Scientists in the lab of Marian Walhout, PhD, have applied a powerful tool in a new way to characterize genetic variants associated with human disease that will allow researchers to more easily and efficiently describe genomic variations underlying complex, multi-gene diseases.
Mitchell Sokoloff, MD, discusses the controversy surrounding prostate-specific antigen (PSA)-based screening recommendations in this Expert’s Corner video.
In a promising breakthrough for smokers who are trying to quit, neuroscientists at UMass Medical School and The Scripps Research Institute have identified novel circuitry in the brain responsible for anxiety commonly experienced during withdrawal from nicotine addiction.
Youth nicotine addiction expert Joseph DiFranza comments on the latest report from the Centers for Disease Control’s National Youth Tobacco Survey that e-cigarette use among middle and high school students tripled from 2013 to 2014.
Peter Chai, MD, fellow in medical toxicology at UMMS, explains the benefits of using Google Glass in an emergency room in an April 17 Telegram & Gazette story.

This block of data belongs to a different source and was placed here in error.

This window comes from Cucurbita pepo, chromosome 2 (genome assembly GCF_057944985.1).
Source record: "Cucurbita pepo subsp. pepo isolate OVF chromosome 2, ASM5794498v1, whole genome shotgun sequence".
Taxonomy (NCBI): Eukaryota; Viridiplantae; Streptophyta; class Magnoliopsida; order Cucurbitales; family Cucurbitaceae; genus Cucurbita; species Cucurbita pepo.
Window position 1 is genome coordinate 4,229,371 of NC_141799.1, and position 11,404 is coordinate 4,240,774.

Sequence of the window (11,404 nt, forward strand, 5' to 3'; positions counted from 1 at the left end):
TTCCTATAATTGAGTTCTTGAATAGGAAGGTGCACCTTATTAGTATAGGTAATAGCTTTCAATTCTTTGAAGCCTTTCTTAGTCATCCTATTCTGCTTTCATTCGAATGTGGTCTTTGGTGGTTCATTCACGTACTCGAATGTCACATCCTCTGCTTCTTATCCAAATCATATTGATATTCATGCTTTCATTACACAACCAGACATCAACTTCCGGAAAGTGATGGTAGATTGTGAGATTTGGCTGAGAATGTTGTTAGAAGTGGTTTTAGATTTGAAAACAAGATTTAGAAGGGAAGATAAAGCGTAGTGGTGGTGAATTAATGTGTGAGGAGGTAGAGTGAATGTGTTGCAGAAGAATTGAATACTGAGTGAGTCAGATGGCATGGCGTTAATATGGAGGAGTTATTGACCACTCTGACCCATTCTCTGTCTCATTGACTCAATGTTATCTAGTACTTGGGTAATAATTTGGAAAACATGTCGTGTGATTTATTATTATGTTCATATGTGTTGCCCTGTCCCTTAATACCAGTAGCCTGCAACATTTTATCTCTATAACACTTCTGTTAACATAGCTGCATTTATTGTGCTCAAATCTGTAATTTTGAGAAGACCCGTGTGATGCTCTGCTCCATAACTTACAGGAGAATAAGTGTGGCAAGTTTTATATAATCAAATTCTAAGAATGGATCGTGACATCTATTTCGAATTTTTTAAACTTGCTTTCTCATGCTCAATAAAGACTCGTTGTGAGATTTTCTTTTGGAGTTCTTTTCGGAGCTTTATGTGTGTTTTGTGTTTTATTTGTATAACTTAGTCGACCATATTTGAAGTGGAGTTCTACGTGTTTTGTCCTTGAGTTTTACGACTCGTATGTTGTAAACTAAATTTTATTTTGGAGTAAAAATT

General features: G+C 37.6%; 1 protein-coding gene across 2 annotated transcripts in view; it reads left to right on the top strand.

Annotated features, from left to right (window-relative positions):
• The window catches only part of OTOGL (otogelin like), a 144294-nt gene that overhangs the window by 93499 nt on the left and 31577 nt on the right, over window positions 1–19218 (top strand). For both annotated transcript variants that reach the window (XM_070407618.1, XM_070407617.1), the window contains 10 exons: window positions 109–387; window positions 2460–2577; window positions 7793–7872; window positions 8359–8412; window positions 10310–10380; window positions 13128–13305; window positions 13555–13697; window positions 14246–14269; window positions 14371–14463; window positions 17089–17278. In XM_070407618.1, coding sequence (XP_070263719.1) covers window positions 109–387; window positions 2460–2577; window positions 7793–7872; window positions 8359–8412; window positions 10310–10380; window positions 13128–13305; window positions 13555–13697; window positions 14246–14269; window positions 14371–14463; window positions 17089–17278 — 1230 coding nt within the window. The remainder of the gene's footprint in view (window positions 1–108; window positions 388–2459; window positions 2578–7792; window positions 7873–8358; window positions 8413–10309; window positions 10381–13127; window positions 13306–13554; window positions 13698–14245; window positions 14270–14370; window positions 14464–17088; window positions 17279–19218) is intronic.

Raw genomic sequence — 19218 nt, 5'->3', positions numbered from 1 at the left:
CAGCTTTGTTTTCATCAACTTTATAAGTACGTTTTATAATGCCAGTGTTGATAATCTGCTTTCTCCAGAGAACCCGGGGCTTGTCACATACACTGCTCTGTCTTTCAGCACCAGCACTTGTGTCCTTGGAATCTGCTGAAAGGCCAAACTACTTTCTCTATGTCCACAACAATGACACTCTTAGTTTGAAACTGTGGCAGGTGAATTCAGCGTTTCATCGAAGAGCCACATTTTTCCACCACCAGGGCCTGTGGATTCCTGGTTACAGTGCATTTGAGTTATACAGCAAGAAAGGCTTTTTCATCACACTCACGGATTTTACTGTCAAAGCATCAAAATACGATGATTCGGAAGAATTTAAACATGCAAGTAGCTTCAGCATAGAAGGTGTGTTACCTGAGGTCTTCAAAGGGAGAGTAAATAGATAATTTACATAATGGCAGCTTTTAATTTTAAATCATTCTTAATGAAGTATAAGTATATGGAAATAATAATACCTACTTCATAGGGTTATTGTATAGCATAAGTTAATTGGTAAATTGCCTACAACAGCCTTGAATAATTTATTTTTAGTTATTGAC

An advanced smartphone application developed at Worcester Polytechnic Institute to help people with diabetes better manage their weight and blood sugar level and assess the status of chronic foot ulcers, is entering a pilot clinical study at UMass Medical School.
Researchers from the UMass Center for Microbiome Research participated in a Twitter chat Thursday, April 9, to answers questions related to the microbiome and health.
UMass Medical School researchers are using CRISPR/Cas9, a powerful gene editing tool, to develop a novel technology that can potentially cut the DNA of the latent HIV virus out of an infected cell.
Vanni Bucci, PhD, from UMass Dartmouth, is collaborating with colleagues in the UMass Center for Microbiome Research to sequence the intestinal microbiome with the goal of targeting treatments for specific enteric diseases and prototyping probiotic cocktails that could be used as a substitute for antibiotic treatment.
Based on the success of the Inflammatory Bowel Disease Anti-Inflammatory Diet, Barbara Olendzki is collaborating with colleagues in the UMass Center for Microbiome Research to uncover how exactly this diet affects gut bacteria.